Gigabyte AB350M-Gaming 3 AM4 Motherboard Computer Review
Gigabyte caters to the niche builder with their smallish AM4 motherboard, or at least until the options grow.
Written by: Herman Exum May 15, 2017
So, You decided on the AMD Ryzen but want a motherboard that is flexible enough to fit in a smaller form factor. Well, if that is your main prerequisite then the X370 models are probably out of the equation since it’s too large to fit in a mini tower and outside anything related to a negotiable price.
The B350 chipset will be next best thing that should offer everything you absolutely need, with only a few features missing to curb costs. In response, Gigabyte has a solution with the AB350M-Gaming 3 Motherboard, serving as a Micro ATX option in their “GIGABYTE Gaming” family. A combination that puts it squarely in the niche market for cube-based or portable gaming chassis.
The AB350M is a flagship (of sorts) of AM4-derived Micro ATX boards around, but is still in line with the competition at $89, or roughly around $10 more on average. Fortunately, there are some bits kept from ATX motherboards to help justify the asking price.
Aspiring to prospects of gaming nirvana, the PCB styling is dressed in black with red accents featured predominantly on the PCI-Express and RAM slots. Besides the coloring scheme, everything else about the layout is straightforward with the only bit of flair being those red strips being red LEDs.
The AB350M has six SATA3 6.0 Gb/s connectors (RAID 0, RAID 1 and RAID 10), and a single M.2 connector for stick form SSD. Things continue to be normal with three PCI Express expansion slots (1x PCIeX16 3.0 standard, 1x PCIeX4, and PCIe x1), which gives you some freedom to add the necessary wireless card, sound card, or graphics card. Speaking of which, Two-way multi-GPU performance is possible but only if you are rocking Radeon graphic cards, GeForce users have to make do with a single unit.
Rear I/O ports on the AB350M are a thrifty arrangement of current and legacy inputs. The result is a garden variety platter of 2 x USB 3.1 Gen2 Type-A (in red), 4 x USB 3.1 Gen 1 (in blue), 2 x USB 1.1/2.0, HDMI, DVI-D, VGA, Ethernet, and even a PS/2 port for those who refuse to let go of the past. Other onboard connections are run-of-the-mill too; expect the common serial/parallel port headers, front USB headers for both 3.1 and 2.0, and CMOS jumper. Notice how I said this motherboard has USB 3.1 but not Type-C, this will be common among most Micro ATX AM4 motherboards in this tier.
The BIOS in particular is rich in options and the interface gets a fresh coat of paint for the casual/intermediate user to ease into, with the usual settings in their proper place and even visual system readouts within the Smart Fan 5 submenu. We doubt many will get lost navigating menus and there is very little to mess up since the motherboard grays out advanced presets if your components aren’t compatible.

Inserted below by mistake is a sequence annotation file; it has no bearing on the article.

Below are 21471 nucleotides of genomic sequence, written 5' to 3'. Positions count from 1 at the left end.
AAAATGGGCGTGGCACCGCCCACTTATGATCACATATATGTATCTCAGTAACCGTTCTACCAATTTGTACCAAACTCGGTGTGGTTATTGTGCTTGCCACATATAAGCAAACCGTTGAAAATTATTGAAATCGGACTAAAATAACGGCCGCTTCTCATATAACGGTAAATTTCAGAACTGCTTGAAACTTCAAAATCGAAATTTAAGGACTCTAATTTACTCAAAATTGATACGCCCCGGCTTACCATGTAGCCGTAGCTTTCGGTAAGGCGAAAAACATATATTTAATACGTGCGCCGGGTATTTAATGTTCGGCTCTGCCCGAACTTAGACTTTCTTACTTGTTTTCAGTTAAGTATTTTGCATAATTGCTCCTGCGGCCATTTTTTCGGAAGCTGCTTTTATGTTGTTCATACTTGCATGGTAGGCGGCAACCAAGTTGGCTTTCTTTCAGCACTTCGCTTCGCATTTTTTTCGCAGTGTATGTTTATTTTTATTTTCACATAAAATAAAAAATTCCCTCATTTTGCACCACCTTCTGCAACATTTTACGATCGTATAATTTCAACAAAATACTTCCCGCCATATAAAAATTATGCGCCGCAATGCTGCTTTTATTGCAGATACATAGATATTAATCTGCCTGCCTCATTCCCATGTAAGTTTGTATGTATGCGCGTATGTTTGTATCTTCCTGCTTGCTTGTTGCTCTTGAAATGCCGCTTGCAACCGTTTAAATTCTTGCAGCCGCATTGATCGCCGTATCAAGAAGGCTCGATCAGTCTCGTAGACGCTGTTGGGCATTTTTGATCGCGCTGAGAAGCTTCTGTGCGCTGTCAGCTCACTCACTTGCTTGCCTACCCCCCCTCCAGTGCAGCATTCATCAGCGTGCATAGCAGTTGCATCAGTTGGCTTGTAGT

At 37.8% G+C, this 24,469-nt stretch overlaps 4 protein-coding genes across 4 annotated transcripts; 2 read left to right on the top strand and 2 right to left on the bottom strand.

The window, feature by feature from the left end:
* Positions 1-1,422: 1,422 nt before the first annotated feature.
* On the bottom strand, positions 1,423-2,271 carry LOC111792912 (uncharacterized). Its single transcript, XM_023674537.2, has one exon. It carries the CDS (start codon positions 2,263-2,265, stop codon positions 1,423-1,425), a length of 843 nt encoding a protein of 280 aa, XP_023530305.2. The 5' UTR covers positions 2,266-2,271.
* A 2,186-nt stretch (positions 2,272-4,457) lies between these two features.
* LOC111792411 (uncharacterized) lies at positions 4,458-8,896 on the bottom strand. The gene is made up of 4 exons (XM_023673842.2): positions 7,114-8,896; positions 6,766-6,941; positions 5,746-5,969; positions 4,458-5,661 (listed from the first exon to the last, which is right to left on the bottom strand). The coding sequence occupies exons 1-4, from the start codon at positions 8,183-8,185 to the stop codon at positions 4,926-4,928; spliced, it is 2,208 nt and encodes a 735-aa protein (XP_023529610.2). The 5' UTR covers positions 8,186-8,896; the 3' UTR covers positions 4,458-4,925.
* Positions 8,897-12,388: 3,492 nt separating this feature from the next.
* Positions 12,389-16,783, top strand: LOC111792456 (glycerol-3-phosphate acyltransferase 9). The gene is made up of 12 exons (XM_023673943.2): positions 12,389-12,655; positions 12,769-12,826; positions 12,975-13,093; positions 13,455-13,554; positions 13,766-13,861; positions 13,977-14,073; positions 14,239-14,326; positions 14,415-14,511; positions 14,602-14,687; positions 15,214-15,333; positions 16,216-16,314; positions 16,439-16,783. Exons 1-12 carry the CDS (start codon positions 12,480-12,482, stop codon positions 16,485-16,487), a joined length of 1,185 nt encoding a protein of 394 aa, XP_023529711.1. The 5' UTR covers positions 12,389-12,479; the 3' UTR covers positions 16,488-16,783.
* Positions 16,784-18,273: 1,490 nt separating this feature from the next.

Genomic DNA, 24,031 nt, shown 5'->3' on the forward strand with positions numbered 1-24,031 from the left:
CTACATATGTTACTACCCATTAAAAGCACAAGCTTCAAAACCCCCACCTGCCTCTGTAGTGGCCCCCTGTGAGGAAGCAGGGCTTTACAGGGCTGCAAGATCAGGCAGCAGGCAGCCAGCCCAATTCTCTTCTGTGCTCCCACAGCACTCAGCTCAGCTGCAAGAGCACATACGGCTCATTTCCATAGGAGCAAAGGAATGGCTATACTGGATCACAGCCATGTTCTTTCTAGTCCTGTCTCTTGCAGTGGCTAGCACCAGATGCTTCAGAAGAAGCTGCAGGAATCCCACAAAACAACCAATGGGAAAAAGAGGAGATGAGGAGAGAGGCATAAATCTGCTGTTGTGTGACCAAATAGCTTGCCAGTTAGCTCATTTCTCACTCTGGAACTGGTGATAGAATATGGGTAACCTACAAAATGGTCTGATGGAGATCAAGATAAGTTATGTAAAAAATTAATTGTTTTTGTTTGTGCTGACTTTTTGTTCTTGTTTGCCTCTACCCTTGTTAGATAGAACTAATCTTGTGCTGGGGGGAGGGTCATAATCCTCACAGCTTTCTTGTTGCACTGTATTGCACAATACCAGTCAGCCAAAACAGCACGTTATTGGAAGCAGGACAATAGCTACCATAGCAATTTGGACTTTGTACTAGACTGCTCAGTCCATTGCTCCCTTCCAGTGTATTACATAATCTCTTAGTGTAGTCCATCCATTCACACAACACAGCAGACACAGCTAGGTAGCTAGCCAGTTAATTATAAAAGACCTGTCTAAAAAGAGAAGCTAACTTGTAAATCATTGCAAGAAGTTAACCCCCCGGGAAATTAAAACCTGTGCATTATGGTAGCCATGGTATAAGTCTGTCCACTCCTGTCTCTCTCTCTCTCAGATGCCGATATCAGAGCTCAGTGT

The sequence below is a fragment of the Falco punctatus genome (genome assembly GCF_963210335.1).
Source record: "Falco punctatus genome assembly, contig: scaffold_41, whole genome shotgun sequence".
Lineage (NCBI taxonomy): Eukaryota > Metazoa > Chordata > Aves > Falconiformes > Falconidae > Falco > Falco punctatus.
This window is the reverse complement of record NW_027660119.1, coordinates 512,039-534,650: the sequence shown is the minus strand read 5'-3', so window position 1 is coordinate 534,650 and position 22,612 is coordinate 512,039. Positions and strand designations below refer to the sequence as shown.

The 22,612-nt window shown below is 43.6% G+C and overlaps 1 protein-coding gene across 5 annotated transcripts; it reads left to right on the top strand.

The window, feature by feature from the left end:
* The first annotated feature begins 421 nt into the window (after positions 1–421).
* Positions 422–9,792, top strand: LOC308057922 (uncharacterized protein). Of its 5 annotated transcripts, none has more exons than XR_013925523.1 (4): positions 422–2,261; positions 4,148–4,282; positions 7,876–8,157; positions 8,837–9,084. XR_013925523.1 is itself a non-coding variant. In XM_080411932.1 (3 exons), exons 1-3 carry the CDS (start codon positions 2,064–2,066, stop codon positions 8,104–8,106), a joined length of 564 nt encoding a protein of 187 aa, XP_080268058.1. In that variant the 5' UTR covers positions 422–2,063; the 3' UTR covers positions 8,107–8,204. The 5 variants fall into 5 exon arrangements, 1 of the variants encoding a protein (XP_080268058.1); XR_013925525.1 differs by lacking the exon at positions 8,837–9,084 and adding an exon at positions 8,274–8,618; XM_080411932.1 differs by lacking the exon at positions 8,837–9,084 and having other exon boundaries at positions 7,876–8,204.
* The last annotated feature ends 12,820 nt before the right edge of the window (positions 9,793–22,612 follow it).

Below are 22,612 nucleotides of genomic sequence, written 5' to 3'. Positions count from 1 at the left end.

You also use the GIGABYTE App Center if you cannot be bothered to dive into the BIOS or manual download driver updates, along with the EasyTune interface that forgoes all of that to change or automatically overclock you system with one click. Which is nice in eliminating a lot of the guesswork.
In our benchmark rundown, I paired the GA-AB350M similar to how most people would realistically build their rigs (or at least to the best of my abilities). For this we’re using a Ryzen 5 1500X CPU, GeIL EVO RGB 16GB DDR4-3200 memory, Kingston SSDNow UV400 480GB SSD, and a EVGA GTX 1070 SC GAMING 3.0 Graphics Card.
Running a suite of tools from Cinebench, Geekbench, and AIDA64 we see this configuration handles itself well among its closest competitors, cementing itself as one of the better choices before a regular-sized ATX motherboard. Its main competitor is the MSI B350 MORTAR Motherboard, which gains a small edge in almost every area, albeit negligible in real-world performance. On an unrelated note, MSI was thoughtful enough to include USB Type-C on their unit; actually, they are the only Micro ATX AM4 board to have it.
The Gigabyte AB350M-Gaming 3 Motherboard is a good start for Ryzen newcomers, especially if you are on the fence between compact, cheap, and capable. Low-cost AMD loyalist should also be happy because there’s just something attractive about a powerful system that’s unassumingly small, it’s like having your cake and eating it too.
We expect This is the first of many from Gigabyte and others moving forward. Expect this motherboard to drop in price to make way for some newer stuff this year, which should further sweeten the deal.